Finger Lakes Grape Program Enrollment

Program Areas

  • Pest Management
  • Vineyard Nutrition
  • Crop Management
  • Market Development
  • Farm Business

Enrollment Benefits

  • Vineyard Consultations
  • Finger Lakes Vineyard Update
  • Semi-monthly Finger Lakes Vineyard Notes
  • Educational Meetings & Conferences
  • Discounted Conference Registration Fees

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  • Issues of Finger Lakes Vineyard Notes
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Grape - Spring Content

B.E.V. NY   •   BUSINESS MANAGEMENT   •   CULTURAL PRACTICES   •   IPM   •   VINE NUTRITION AND SOILS


Year of Planting · Base-line Soil and Petiole Testing

Soil and Petiole Testing

Why is it important?

Just as you would never medicate your children without knowing whether or not they actually have an infection, you need to be able to diagnose nutrient deficiencies in your vineyards. How to do it? Soil and petiole testing can provide a clear picture of what is going on in your vineyard. Once you have the soil tests, you have one side of the story, and petiole tests will give you the other side of the vine nutrient story. The soil tests will determine what nutrients are available to be taken up by the vines roots, and the petiole tests will show whether or not the roots are actually absorbing those nutrients. A soil test can indicate that the soil pH, K, Mg, and N levels are all adequate, but if the vines are still puny, something else might be the problem. This is where a petiole test comes in handy. Most likely, however, puny vines could be due to too much or too little water in the vineyard, and a large crop size will also affect overall vine size. If vine size (too big or too small) is a problem in your vineyard, work with your local extension specialist to determine the precise cause and method for correction.

Nutrient Amendments:

Take the time to get a soil test to determine how much nitrogen you actually need. Nitrogen availability depends on organic matter in the soil, and each percent organic matter in the soil account for about 20lbs actual nitrogen/acre. Our program has a worksheet to calculate nitrogen needs based on soil tests results. I recommend you take the time to assess your individual blocks to determine nitrogen needs through soil and petiole testing. You may be surprised by what you may (or may not) need.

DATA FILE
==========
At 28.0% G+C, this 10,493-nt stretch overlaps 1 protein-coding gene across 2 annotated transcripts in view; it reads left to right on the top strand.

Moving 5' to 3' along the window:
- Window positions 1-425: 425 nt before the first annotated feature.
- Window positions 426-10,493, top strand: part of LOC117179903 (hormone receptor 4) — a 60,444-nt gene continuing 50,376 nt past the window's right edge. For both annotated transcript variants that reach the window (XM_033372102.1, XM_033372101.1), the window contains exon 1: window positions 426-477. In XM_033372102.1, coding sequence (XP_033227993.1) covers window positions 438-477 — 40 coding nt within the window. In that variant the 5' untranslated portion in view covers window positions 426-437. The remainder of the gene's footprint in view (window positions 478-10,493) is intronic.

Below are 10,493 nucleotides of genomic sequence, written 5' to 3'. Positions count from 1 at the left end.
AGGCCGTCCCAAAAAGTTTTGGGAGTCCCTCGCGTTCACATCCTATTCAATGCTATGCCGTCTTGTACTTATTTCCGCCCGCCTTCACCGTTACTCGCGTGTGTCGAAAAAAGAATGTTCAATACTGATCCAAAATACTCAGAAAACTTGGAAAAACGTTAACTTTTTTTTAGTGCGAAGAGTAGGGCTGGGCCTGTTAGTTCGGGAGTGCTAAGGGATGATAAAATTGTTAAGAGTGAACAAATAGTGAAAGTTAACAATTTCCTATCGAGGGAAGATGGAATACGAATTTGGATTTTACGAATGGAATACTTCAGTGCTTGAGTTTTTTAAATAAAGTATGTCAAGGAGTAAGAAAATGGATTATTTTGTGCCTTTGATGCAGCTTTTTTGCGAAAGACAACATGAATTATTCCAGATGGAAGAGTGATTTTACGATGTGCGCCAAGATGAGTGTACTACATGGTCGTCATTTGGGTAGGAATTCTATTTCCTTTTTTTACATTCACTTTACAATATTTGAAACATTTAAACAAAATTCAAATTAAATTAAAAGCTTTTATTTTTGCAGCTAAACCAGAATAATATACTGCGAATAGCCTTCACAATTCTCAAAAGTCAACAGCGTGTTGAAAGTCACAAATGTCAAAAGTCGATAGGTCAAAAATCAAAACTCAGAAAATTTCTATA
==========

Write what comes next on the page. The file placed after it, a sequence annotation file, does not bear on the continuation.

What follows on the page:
Petiole testing is an important aspect to your vineyard nutrition management program.  We recommend that growers test petioles on annually, with soil testing being done every 3-5 years.  Soil and petiole testing will provide information on what is in the soil and what is in the vines.  In other words, you will be able to discern whether the nutrients from the soil are available and being taken up by the vines.  See the LERGP soil and petiole testing page for information on how to collect soil and petiole samples and where to send them (within NY and PA).


calendar of events

Upcoming Events

Tailgate Meeting

Event Offers DEC Credits

April 30, 2019
4:30 pm - 6:00 pm
Geneva, NY

Our first tailgate meeting of 2019 will take place at Three Brothers Wineries and Estates on Seneca Lake.
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2019 Finger Lakes Spring Grape IPM Meeting

Event Offers DEC Credits

May 15, 2019
4:30 pm - 6:00 pm
Hammondsport, NY

Come hear updates on weed and disease management, spotted lanternfly, managing fruit fly populations for sour rot, and more. Be sure to stay and enjoy dinner and social time with your fellow growers afterwards.

This year's meeting will be held at the Doyle Vineyard Management farm in Hammondsport, NY on Wednesday, May 15, 2019 from 4:30 - 6:00 PM. Dinner will be provided, so registration is required. There is no charge for 2019 FLGP enrollees.
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Announcements

Katie Gold Named New Grape Pathologist

Katie Gold has been named as the new assistant professor of Grape Disease Ecology and Epidemiology at Cornell AgriTech in Geneva. Katie is currently completing her Ph.D. at the University of Wisconsin - Madison. Upon completion of her Ph.D., she will conduct postdoctoral research at the NASA Jet Propulsion Lab (JPL) in California from August 2019 through January 2020. While at JPL, Katie will gain experience with the latest hardware and software for remote imaging with future application to digital agriculture and grape production. She will begin her tenure-track assistant professor position on February 1, 2020 with responsibilities that are 60% research and 40% extension.

Her research and extension seminars were on the topics of "Hyperspectral systems for pre-symptomatic potato disease detection" and "Agricultural sensors in Grape IPM", highlighting some of the tools and approaches that she will bring to the position. Katie is already setting up collaborations for her grape work in New York and plans to attend the American Society for Enology and Viticulture - Eastern Section Meeting in Geneva this July.


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